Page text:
The order of these decrees can be said to be the foundation of the differences between Arminius and Beza (or Calvin). At the time of his death in 1609, Arminius had a huge following of saints who subscribed to his views. Arminius’s doctrine on the four decrees and his stand on grace and predestination is what was later referred to as Arminianism. Because Arminius was largely a contestation against the teachings of John Calvin, the term Calvinism was also coined to help differentiate between the two doctrines.

What is the Difference Between Calvinism and Arminianism?

The acronym TULIP is often used to denote the 5 points of Calvinism (Total Depravity, Unconditional election, Limited atonement, Irresistible Grace, & Perseverance of Saints) can be said to be the main differences between the two doctrines. 

Let’s have a close look at each of these below.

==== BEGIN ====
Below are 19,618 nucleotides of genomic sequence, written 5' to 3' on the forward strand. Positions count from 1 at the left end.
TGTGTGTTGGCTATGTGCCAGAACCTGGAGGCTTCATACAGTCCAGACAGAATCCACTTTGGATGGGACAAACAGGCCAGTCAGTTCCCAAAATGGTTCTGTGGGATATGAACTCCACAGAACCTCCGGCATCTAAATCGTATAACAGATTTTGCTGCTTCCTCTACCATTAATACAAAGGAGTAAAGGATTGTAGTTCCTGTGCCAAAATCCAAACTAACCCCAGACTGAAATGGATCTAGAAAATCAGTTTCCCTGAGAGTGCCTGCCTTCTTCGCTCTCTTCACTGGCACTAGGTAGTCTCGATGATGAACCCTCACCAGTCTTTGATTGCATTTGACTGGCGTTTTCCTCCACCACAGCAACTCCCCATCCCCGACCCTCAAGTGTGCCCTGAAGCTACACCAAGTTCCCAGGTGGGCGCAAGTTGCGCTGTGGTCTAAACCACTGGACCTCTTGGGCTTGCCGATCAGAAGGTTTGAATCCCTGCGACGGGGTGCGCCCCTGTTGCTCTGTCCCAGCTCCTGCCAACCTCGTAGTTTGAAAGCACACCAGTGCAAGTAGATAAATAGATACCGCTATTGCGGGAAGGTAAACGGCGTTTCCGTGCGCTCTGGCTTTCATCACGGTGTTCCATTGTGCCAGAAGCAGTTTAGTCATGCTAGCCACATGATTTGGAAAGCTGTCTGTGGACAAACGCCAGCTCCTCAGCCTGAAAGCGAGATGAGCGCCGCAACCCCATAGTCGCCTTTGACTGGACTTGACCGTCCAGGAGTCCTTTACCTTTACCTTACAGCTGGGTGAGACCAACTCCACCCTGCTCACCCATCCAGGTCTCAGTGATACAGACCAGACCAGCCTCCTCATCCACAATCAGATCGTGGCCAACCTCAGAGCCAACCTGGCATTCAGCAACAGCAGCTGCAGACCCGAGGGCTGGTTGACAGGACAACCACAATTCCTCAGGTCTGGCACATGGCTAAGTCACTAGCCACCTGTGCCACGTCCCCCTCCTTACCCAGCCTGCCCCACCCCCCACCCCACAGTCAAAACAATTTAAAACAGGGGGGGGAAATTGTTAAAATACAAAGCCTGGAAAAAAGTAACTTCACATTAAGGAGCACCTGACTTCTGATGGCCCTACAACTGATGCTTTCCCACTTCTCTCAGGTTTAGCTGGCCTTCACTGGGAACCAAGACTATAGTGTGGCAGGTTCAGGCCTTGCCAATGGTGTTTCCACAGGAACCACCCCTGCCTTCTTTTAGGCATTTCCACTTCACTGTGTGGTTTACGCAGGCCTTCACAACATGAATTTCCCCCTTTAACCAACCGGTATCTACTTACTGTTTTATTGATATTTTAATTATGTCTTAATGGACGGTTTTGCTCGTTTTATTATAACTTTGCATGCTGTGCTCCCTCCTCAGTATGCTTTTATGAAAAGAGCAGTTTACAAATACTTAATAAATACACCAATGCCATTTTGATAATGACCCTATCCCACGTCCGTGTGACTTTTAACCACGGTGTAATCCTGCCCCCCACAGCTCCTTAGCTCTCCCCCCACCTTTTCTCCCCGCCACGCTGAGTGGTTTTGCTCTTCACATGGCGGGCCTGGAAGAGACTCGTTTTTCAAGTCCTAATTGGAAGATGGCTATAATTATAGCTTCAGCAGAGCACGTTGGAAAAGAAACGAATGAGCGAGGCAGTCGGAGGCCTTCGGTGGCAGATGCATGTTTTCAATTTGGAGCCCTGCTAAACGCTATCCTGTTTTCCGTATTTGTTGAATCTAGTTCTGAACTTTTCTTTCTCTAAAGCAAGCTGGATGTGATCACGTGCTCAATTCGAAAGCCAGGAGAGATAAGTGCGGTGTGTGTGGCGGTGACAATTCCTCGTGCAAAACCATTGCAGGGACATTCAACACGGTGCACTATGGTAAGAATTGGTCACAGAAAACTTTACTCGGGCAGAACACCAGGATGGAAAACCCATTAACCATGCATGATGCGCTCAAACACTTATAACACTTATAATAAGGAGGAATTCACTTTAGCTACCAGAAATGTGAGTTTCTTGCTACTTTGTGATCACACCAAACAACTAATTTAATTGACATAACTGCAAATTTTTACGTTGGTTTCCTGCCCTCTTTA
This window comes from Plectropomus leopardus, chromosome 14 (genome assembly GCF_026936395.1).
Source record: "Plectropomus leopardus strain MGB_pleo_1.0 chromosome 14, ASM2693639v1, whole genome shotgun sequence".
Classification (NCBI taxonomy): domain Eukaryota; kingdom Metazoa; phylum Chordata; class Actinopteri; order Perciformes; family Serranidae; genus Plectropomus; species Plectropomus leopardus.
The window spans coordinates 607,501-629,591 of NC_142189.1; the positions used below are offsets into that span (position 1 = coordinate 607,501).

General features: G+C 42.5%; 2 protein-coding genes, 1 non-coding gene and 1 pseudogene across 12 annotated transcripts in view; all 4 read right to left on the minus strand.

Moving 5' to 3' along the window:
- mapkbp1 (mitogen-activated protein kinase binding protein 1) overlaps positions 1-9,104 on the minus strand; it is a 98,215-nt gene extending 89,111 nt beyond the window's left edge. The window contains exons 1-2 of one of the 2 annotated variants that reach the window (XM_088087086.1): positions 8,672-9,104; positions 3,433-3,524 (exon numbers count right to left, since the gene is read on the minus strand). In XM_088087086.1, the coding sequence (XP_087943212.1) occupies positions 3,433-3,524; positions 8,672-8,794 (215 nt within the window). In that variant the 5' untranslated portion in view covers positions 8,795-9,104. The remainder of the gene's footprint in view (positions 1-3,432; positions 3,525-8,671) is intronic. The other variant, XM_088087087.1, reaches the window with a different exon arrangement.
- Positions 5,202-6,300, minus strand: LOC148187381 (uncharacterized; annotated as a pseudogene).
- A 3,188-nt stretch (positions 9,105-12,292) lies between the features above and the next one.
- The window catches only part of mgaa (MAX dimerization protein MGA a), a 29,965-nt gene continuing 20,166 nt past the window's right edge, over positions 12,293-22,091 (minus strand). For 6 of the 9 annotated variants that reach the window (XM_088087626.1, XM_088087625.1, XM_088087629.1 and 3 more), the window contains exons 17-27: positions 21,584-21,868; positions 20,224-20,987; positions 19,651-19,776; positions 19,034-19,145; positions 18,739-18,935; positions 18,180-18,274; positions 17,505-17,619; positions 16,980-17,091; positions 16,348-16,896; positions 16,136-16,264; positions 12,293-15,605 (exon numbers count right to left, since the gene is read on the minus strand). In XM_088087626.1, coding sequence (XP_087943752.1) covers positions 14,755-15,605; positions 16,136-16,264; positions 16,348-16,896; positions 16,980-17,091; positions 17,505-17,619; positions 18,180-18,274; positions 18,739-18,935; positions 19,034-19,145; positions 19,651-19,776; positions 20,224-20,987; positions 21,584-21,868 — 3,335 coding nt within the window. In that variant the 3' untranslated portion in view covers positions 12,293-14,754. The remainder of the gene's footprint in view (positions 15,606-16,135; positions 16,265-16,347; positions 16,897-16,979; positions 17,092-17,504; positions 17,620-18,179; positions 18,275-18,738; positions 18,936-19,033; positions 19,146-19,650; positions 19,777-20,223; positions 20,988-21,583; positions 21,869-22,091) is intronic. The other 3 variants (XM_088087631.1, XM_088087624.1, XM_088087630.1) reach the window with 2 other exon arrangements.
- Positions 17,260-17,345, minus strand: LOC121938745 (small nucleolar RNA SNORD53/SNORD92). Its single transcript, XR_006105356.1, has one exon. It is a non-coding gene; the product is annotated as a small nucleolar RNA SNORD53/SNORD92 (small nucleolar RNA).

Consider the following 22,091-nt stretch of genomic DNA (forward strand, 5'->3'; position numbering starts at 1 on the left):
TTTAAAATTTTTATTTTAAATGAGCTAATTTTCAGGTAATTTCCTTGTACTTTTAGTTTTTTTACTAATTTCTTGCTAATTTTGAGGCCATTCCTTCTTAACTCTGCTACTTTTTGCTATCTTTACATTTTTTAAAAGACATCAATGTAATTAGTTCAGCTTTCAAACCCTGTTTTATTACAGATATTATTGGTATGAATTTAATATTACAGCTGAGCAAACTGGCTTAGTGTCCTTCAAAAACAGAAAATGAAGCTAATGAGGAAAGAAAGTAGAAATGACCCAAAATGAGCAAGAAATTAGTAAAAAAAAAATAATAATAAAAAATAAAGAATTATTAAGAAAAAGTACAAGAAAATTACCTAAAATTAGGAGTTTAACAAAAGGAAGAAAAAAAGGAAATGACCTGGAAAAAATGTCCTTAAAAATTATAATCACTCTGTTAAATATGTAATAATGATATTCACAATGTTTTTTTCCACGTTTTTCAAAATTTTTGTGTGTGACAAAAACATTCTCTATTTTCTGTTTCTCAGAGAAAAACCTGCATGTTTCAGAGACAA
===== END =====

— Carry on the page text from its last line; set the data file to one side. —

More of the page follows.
Total depravity Vs. Free will

According to Arminianism, man will not be saved unless assisted by God’s grace to believe. Even though Calvinists teach that man has free will and can make a decision to repent, the two doctrines agree that salvation is by faith through God’s grace. However, Calvinists believe that man has to beg for God’s grace while Arminians believe that the preaching of God’s word is enough and that the hearers can believe without being made to seek his grace.

Unconditional vs. Conditional Election

Arminian doctrine teaches that election is based on God’s decree to justify saints through Jesus Christ. As a consequence, all those that respond to the gospel by faith will attain salvation. On the flip side, Calvinism somewhat ignores the responsibility of man in God’s plan for salvation. Calvinism may even lead Christians into a state of pride as they view themselves as those that have been elected to grace. While it is true that salvation is an act of God’s mercy, the individual must first believe in the Lord, and only then will they be saved (Romans 10:9).

Limited Atonement